• Spray vodka to repel insects– use a spray bottle with vodka and 15% of any essential oil to make a bug repelling spritz. With all the diseases carried by mosquitoes, this is a quick fix if you forgot your can of bug spray. This can be a lifesaver, literally, if a bio-attack, pandemic, or epidemic creates super strains of “bugs” that insects can carry by air and pass on to you.
  • Apply vodka to soothe insect bites– vodka will dry up the venom and fix the weeping from swollen bites with a few applications
  • Use vodka to dry up seeping poison ivy rashes– just a few dabs with a Q-tip, and the open sores will start shriveling up overnight! Repeat hourly if you can.

Whiskey, Bourbon, and Rum

Whiskey and bourbon whiskey have sugar and colorings in them, as do many types of rum. They WILL do all of the above, but I would only use them or colored liquors, if it’s all you have available, or an absolute must. The darker the liquid, the more tannins and natural colorings, and usually sugar, will be in it. It can stain much like a tea color, leave a dark residue behind, or leave a tacky substance that can attract dirt and grit.

I wouldn’t use colored and sweet liquors for topical medical uses either, unless it’s a last resort. If you add sugar and starch to wounds or rashes, the microbes can feed on it and the growth of existing bacterial colonies can explode. The yeast can be introduced and then you have added a topical yeast infection. Adding yeast into lacerations or punctures can be deadly, as it would cause and feed an infection. If you must use this type of alcohol, pick the highest proof you have access too.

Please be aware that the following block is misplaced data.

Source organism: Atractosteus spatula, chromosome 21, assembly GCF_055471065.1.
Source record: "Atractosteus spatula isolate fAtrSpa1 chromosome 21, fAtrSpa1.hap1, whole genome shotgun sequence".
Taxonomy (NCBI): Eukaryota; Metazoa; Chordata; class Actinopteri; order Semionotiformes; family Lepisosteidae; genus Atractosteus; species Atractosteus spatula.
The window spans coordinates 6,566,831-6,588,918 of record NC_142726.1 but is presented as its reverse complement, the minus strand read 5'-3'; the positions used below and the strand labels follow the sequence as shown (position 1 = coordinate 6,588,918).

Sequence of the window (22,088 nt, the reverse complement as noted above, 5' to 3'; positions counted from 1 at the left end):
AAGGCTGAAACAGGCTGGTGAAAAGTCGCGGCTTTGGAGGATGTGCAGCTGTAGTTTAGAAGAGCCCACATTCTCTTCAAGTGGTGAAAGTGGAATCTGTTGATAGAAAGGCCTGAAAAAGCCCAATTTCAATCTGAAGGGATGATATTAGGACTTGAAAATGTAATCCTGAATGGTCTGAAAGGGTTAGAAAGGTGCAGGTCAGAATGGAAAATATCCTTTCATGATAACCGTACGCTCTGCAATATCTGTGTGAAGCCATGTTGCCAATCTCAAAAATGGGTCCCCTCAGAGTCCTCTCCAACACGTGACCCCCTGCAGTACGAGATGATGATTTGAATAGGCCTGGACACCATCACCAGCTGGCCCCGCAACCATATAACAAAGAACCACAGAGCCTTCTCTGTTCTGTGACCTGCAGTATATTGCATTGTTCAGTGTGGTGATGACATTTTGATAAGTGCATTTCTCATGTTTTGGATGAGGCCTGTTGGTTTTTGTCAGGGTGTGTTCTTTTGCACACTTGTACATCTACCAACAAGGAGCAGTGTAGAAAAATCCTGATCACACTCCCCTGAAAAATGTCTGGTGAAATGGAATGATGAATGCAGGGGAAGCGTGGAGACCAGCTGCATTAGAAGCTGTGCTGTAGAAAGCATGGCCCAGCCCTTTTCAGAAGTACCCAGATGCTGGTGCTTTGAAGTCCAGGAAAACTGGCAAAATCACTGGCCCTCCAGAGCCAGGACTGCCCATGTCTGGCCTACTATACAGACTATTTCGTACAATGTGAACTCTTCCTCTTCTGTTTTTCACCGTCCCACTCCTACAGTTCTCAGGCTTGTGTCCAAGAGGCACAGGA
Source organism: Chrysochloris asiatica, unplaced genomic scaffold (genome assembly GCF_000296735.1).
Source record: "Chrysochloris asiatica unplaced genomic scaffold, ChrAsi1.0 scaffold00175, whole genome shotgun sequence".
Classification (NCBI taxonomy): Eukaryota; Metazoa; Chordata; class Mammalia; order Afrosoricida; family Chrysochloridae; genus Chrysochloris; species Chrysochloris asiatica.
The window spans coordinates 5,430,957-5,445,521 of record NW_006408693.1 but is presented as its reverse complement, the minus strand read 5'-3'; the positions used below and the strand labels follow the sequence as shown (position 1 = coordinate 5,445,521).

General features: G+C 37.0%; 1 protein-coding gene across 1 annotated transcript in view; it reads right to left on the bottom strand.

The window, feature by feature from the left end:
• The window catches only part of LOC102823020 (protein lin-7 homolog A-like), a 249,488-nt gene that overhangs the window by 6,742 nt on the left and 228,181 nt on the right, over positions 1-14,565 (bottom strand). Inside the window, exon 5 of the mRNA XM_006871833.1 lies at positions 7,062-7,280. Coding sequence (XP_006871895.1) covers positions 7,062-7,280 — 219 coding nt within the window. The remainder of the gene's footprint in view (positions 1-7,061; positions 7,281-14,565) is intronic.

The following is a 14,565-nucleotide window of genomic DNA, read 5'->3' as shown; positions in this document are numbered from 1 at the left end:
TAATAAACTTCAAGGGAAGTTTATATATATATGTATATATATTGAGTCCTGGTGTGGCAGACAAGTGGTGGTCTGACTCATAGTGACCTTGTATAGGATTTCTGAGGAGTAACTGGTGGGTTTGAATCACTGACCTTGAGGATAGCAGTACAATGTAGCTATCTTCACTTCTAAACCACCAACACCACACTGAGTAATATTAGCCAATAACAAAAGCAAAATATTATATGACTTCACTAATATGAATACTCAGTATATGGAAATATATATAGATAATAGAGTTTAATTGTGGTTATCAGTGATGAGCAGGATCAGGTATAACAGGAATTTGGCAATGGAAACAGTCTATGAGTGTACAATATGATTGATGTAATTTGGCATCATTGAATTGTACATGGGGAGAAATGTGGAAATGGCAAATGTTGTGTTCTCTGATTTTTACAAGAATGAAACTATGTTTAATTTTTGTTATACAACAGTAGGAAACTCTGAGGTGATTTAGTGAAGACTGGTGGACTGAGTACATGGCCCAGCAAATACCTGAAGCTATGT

You can make due with colored and sweet liquors in a survival situation. If you have no alternatives, it’s better than dying. You will just need to use them as a temporary fix until you can get to adequate care and treatment.

With all that being said, whiskey does have uses besides drinking and fun times in survival situations.

Whiskey and bourbon can act as a blood thinner and with its natural tannins, has a few medical benefits that are scientifically proven to have merit.

  • They promote healthy cholesterol
  • Reduce the development of dementia
  • They can help prevent a stroke by vasodilation
  • They can help lessen the forming of DVT (deep vein thrombosis) and blood clots
  • They have antioxidants from the tannins and vanillin from the barrels they are aged in, so they can help reduce the growth of cancerous cells

Wrapping It Up

As you can see, there is much to be said for stockpiling a variety of alcohols. When you are preparing a space for them in your stockpile, keep them out of the sun and in a cooler place if you can. It would be better to purchase any alcohol in glass bottles over the plastic ones, when thinking of long term storage, and store them upright.

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About Dyann Joyce